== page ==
A fish out of water
If you’ve been to a fish market in Korea, you may have been confronted with flashbacks from your last screening of “Alien.” Fish, rays and other sea life beckon to the passing throngs, strung up and crucified on wooden frames. Hung like victims of a vicious inquisition, the impaled subjects add a chill to the air.
While some see dinner and others are perplexed by this striking display, one Scottish expat found it compelling. Inspired by the creatures’ unnatural distortion, Craig Stuart’s mind was set ablaze with wonderment. In an age when the convergence of man’s influence and nature’s intention reigns supreme, Stuart set out to examine this theme.
“It’s the whole idea of fishermen; they catch small fish and then hook them up to their line and throw them back to try to get the bigger fish.” Thinking what might happen if those same hooks were baited with Flounder’s freakish cousin, he thought, “Man tries to mimic nature in order to catch it, so how ludicrous would it be to see this thing that used to be a ray back in the ocean?” Like the new kid at lunch, would they be well received or cast off with wary discomfort?
Turning it over in his mind, Stuart raised questions: “What attracts a fish? What makes a fish go and investigate something? And what if one of those things it is investigating is actually a fisherman’s lure?”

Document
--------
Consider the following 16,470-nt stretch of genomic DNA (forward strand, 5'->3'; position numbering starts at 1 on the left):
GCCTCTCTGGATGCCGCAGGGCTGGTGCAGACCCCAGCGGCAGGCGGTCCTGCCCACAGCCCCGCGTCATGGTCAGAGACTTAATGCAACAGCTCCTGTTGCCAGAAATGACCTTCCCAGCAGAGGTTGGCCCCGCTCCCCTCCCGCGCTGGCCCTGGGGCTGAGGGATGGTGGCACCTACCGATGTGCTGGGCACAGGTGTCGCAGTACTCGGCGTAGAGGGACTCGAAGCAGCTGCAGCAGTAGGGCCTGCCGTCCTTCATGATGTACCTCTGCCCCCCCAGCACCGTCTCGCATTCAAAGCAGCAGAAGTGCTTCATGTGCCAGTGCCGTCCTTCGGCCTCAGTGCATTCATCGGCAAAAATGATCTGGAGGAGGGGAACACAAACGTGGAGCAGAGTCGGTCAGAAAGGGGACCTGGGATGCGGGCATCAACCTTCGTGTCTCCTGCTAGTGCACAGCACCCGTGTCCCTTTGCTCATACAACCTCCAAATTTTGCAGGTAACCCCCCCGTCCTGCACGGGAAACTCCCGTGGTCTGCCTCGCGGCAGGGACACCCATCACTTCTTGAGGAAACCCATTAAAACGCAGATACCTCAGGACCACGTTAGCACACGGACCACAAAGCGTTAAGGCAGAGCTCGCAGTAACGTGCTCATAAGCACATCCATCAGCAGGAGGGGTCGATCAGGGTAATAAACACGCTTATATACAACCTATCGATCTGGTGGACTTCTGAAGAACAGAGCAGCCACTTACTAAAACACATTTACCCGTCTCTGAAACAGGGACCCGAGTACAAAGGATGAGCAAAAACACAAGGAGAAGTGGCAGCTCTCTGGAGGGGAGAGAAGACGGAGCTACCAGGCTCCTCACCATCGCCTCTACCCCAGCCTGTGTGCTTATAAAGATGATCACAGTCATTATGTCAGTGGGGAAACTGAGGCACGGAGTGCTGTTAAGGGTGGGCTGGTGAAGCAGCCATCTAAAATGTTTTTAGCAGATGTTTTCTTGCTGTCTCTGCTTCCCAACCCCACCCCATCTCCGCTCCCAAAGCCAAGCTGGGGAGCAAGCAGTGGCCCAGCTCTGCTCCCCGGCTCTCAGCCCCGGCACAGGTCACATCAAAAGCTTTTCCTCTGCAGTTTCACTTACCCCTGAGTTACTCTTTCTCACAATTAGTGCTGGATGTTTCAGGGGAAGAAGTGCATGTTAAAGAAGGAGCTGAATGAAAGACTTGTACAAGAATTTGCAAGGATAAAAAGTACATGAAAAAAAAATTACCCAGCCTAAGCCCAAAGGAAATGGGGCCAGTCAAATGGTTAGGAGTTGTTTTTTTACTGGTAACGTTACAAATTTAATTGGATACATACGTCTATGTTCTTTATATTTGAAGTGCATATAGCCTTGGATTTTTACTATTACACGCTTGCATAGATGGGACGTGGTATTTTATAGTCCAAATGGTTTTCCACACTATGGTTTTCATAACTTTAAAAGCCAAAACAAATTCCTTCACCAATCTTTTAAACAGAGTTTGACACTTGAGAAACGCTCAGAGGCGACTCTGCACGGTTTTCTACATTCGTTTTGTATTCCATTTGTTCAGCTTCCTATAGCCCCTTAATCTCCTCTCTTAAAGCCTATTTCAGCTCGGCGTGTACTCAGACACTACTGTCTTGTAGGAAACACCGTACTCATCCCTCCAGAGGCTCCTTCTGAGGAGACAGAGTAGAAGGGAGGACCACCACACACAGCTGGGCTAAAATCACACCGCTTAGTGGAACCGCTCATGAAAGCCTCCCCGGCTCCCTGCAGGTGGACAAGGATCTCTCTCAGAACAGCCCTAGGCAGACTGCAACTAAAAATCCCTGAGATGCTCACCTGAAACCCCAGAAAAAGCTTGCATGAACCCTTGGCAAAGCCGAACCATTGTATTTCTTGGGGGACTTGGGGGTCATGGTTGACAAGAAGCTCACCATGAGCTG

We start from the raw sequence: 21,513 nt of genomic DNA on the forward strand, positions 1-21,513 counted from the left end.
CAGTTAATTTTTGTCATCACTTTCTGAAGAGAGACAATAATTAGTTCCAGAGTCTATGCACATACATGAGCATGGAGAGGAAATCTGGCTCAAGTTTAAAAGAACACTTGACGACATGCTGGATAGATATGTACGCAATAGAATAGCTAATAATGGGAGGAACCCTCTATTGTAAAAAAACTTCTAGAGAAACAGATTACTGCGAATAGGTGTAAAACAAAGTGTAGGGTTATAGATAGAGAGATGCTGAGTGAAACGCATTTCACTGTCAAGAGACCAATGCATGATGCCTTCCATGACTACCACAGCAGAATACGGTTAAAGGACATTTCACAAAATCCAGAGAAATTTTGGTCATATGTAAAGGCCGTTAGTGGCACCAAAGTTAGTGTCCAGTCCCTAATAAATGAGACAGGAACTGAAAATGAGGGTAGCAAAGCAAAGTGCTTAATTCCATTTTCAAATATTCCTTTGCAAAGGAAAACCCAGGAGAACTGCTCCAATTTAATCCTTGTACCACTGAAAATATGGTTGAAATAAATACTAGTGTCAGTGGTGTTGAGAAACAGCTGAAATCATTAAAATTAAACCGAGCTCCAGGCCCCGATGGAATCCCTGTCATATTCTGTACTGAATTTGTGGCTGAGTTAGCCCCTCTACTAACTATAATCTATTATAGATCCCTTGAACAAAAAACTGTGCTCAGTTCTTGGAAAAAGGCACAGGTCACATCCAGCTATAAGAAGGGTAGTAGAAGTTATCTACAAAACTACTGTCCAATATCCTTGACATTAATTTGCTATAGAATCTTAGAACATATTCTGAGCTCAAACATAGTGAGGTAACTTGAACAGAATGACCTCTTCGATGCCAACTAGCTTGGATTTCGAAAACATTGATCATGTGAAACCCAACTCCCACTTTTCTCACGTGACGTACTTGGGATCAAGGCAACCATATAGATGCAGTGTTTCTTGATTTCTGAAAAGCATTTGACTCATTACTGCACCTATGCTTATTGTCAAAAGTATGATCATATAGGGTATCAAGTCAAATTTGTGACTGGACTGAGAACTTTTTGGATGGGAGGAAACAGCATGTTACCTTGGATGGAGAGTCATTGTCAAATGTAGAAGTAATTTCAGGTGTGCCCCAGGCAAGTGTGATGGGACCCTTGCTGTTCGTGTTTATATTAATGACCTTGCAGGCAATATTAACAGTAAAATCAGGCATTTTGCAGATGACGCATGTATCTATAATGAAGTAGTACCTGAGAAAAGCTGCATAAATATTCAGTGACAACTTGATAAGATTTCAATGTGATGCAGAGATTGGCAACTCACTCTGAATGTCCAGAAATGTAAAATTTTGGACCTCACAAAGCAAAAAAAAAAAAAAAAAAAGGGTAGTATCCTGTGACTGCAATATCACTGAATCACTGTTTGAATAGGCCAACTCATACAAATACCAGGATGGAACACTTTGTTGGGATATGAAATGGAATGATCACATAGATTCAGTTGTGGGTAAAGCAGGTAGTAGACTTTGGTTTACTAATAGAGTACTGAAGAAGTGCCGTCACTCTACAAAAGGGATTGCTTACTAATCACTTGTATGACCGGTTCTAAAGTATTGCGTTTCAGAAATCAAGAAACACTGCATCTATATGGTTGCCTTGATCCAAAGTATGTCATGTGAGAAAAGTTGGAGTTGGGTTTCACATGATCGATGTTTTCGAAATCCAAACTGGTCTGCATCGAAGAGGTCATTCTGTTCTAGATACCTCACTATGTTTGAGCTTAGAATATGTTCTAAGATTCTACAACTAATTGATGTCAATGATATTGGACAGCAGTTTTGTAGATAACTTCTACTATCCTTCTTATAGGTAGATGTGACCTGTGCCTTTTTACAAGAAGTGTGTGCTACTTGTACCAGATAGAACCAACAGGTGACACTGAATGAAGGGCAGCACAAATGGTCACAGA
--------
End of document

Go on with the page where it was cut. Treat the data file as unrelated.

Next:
In the thrill of the chase, it’s easy to lose sense of your surroundings. Empathizing with the unsuspecting fish, he thought, “They may be attracted to this thing from afar — to check it out, to see what it is — but there’s an element of danger there with a net lurking about.”
It was this thought process that Stuart set out to capture in his series of paintings, “Fish Food” (mixed media on canvas). Wanting to explore how these strange beings might be received once again in their natural habitat, he took to the canvas from his home studio in Donghae, Gangwon Province.
Using a technique reliant on water’s spontaneity, Stuart began each piece by priming the canvas. Next, he added color, “usually something organic — dark brown or blue.” He’d dilute this oil-based color and then add water. “Obviously, the two don’t mix. I pour the mixture on the canvas, and as the oil paint is on the surface, I’ll manipulate it and move it around so it finds its own path.” The notion of relying on water to dictate the final piece intrigues him. “It’s a lot of randomness, and then control from then on.”
Invoking a maritime theme, the series covers a spectrum from a twirling ray in “Lure” to thousands of tiny dried fish featured in “Confusion.” Meant to inspire a sense of curiosity, the works raise questions that aren’t always answered.
“I don’t see why we always have to mess with nature,” Stuart contemplates. “It’s just human nature to mess with stuff.” As a consequence, like Stuart’s works, it’s important to remember that a mess almost always requires water to clean up.
To see the rest of the paintings from this series and to keep up to date with all of Craig’s work, visit him at www.facebook.com/craigrstuart.com — Ed.